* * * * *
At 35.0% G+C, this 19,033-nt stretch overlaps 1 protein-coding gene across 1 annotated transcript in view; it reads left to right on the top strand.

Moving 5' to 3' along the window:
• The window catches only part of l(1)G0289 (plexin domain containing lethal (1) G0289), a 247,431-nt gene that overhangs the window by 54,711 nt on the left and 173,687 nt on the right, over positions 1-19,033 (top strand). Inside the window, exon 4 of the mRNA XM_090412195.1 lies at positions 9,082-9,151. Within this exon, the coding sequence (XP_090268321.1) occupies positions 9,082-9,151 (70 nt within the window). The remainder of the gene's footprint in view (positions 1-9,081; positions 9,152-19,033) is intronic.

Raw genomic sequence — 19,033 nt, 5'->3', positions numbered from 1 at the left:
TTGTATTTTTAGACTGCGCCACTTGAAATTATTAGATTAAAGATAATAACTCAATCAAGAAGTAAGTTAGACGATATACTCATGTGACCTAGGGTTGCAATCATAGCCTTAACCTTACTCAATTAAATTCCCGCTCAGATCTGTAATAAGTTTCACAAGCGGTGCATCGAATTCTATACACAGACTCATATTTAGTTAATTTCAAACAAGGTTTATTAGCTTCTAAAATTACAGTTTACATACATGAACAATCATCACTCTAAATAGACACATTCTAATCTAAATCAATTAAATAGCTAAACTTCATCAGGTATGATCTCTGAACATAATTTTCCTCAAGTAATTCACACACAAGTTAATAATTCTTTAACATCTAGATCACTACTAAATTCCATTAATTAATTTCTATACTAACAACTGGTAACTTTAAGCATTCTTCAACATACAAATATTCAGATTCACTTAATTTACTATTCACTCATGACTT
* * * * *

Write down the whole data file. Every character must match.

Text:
At 35.0% G+C, this 19,033-nt stretch overlaps 1 protein-coding gene across 1 annotated transcript in view; it reads left to right on the top strand.

Moving 5' to 3' along the window:
• The window catches only part of l(1)G0289 (plexin domain containing lethal (1) G0289), a 247,431-nt gene that overhangs the window by 54,711 nt on the left and 173,687 nt on the right, over positions 1-19,033 (top strand). Inside the window, exon 4 of the mRNA XM_090412195.1 lies at positions 9,082-9,151. Within this exon, the coding sequence (XP_090268321.1) occupies positions 9,082-9,151 (70 nt within the window). The remainder of the gene's footprint in view (positions 1-9,081; positions 9,152-19,033) is intronic.

Raw genomic sequence — 19,033 nt, 5'->3', positions numbered from 1 at the left:
TTGTATTTTTAGACTGCGCCACTTGAAATTATTAGATTAAAGATAATAACTCAATCAAGAAGTAAGTTAGACGATATACTCATGTGACCTAGGGTTGCAATCATAGCCTTAACCTTACTCAATTAAATTCCCGCTCAGATCTGTAATAAGTTTCACAAGCGGTGCATCGAATTCTATACACAGACTCATATTTAGTTAATTTCAAACAAGGTTTATTAGCTTCTAAAATTACAGTTTACATACATGAACAATCATCACTCTAAATAGACACATTCTAATCTAAATCAATTAAATAGCTAAACTTCATCAGGTATGATCTCTGAACATAATTTTCCTCAAGTAATTCACACACAAGTTAATAATTCTTTAACATCTAGATCACTACTAAATTCCATTAATTAATTTCTATACTAACAACTGGTAACTTTAAGCATTCTTCAACATACAAATATTCAGATTCACTTAATTTACTATTCACTCATGACTT